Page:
Wednesday, February 12, 2014

There's Magic in Obscurity

And the painting moves on

To be sure an artist wishes to raise his standard intellectually as much as possible, but the man must remain in obscurity. Pleasure must be found in the studying . (Paul Cezanne).


And studying is what I've been doing as I let this painting develop as it prompts.  All  My Guys are pushing and pulling at one another for attention.  Make a mark on one, another mark is called for elsewhere. So painting goes whether it's a triple portrait or a landscape or a bouquet of flowers.



Working from that horrendous reference taken with a flash, I decided the flash color distortion is appropriate for this painting.  The cool, harsh lighting fits the situation.  My Guys are not close to one another. For the photograph they were seated apart; I brought them together in the painting.  Art can work magic.



Magic can only happen flying solo in the studio. That's why this quote on obscurity from Robert Genn's list of Art Quotes appealed to me.  We can blog, take work shops, attended open studios and meet the gang for an afternoon of plein air, but alone in the studio is where we learn by doing with no distractions.



The colors of the translation shown here are not as they are in the painting. The real colors are more subtle and way less yellow.  I am struggling with warring photo programs in Windows 8.1. I prefer my Dell Jasc Photo Album; it has a greater capacity for getting accurate renditions than Windows Photo Gallery. But the operating system keeps insisting on doing things its way.  Better watch out for Big Brother. I have a feeling it doesn't like my Jasc because I installed it myself and didn't get it from the App Shop?  I'm going back to the seclusion of my studio where all the problems are fixable.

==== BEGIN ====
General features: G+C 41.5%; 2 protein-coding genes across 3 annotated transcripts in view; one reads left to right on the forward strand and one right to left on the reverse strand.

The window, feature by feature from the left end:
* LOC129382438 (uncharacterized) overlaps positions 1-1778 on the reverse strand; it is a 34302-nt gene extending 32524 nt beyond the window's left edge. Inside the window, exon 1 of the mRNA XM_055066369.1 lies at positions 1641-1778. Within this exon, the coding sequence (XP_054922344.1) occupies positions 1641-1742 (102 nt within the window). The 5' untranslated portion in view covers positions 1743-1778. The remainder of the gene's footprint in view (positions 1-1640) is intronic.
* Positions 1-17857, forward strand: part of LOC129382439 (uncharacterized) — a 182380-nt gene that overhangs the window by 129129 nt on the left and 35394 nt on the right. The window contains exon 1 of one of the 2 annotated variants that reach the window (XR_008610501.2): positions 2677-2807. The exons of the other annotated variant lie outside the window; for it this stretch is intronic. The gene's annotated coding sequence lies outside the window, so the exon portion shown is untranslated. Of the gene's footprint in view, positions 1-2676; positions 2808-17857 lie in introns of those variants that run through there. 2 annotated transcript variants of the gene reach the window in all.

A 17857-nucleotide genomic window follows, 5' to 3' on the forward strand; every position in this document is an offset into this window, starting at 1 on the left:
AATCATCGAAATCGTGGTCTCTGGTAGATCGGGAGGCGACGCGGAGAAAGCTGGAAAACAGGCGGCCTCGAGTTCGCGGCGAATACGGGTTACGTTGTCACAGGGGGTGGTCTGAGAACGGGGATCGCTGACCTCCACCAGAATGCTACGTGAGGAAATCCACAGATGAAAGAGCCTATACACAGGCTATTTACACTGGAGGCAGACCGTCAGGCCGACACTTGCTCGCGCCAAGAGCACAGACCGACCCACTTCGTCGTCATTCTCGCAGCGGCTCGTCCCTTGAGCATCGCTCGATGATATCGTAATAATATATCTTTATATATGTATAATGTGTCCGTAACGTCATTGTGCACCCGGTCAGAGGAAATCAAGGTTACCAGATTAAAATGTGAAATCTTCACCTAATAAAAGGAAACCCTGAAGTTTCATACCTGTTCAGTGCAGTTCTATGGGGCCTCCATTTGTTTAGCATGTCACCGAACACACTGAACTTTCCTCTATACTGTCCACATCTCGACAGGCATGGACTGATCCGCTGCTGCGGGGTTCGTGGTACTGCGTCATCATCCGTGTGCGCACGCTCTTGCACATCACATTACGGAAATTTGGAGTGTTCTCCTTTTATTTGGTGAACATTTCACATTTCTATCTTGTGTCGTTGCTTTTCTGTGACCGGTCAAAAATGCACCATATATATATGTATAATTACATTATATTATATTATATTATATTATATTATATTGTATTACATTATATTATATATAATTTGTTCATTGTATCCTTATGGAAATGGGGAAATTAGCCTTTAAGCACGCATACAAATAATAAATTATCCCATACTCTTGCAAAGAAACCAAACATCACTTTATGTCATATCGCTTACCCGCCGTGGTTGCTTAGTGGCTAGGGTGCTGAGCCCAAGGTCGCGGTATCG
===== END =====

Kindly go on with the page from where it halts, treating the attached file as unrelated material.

16 comments:

  1. Here I am checking out the look and I hate it. I must rephotograph. This copy is so much harsher than the painting. I'm going back to my oh-so-slow Vista to download a new photo--and republish from there, but first the studio. Learning painting is so much more pleasant than learning Windows 8.1. I left Guy three with only a lower lip and none of them has any decent suggestions of real ears or noses.

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    1. Wow, u are hard on yourself... I thought it looked great.. I like this.. Are u talking about the contrast being heightened? That's the only thing I noticed.. Other than that, your 3 look quite handsome.

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    2. Thanks. I think I'm running scared? The contrast does need toning down, but I am after a bit of a grotesque, free- wheeling look. I think I'm getting there and there seems foreign and makes me apprehensive--so does Windows 8.1 :-)). A learning experience right?

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    3. I have learned that everything is a learning experience... lol... the contrast just needs a little toning down.. btw grotesque is harsh... minus that and just 'free wheeling'... au natural...I like how you made their eyes w/ expression.. They all have that friendly, happy look.

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    4. How about garish? I'm not toning down. I want to tone up. Push the color. Painting is about color.

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    5. definitely not GARISH... how about heightened?